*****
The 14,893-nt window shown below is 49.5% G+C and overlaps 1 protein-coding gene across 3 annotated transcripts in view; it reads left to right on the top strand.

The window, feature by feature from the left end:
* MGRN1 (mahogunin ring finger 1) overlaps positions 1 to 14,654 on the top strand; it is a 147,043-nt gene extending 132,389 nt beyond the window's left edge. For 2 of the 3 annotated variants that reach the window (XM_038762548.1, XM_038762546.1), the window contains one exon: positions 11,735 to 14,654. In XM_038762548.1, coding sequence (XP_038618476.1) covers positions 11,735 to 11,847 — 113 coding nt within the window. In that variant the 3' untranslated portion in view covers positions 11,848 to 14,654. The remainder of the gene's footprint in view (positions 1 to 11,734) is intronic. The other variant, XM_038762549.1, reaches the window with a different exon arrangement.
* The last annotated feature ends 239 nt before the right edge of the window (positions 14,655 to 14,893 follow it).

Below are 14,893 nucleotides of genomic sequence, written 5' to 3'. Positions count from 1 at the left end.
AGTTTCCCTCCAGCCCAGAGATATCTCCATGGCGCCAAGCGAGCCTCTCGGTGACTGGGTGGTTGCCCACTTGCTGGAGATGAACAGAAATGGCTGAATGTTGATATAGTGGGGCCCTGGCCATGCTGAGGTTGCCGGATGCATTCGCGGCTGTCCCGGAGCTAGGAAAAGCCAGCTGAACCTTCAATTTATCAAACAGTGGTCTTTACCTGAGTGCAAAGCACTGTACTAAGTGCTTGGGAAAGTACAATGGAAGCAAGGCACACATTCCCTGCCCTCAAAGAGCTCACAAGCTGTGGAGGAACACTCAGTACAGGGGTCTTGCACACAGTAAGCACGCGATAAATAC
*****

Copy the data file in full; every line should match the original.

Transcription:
The 14,893-nt window shown below is 49.5% G+C and overlaps 1 protein-coding gene across 3 annotated transcripts in view; it reads left to right on the top strand.

The window, feature by feature from the left end:
* MGRN1 (mahogunin ring finger 1) overlaps positions 1 to 14,654 on the top strand; it is a 147,043-nt gene extending 132,389 nt beyond the window's left edge. For 2 of the 3 annotated variants that reach the window (XM_038762548.1, XM_038762546.1), the window contains one exon: positions 11,735 to 14,654. In XM_038762548.1, coding sequence (XP_038618476.1) covers positions 11,735 to 11,847 — 113 coding nt within the window. In that variant the 3' untranslated portion in view covers positions 11,848 to 14,654. The remainder of the gene's footprint in view (positions 1 to 11,734) is intronic. The other variant, XM_038762549.1, reaches the window with a different exon arrangement.
* The last annotated feature ends 239 nt before the right edge of the window (positions 14,655 to 14,893 follow it).

Below are 14,893 nucleotides of genomic sequence, written 5' to 3'. Positions count from 1 at the left end.
AGTTTCCCTCCAGCCCAGAGATATCTCCATGGCGCCAAGCGAGCCTCTCGGTGACTGGGTGGTTGCCCACTTGCTGGAGATGAACAGAAATGGCTGAATGTTGATATAGTGGGGCCCTGGCCATGCTGAGGTTGCCGGATGCATTCGCGGCTGTCCCGGAGCTAGGAAAAGCCAGCTGAACCTTCAATTTATCAAACAGTGGTCTTTACCTGAGTGCAAAGCACTGTACTAAGTGCTTGGGAAAGTACAATGGAAGCAAGGCACACATTCCCTGCCCTCAAAGAGCTCACAAGCTGTGGAGGAACACTCAGTACAGGGGTCTTGCACACAGTAAGCACGCGATAAATAC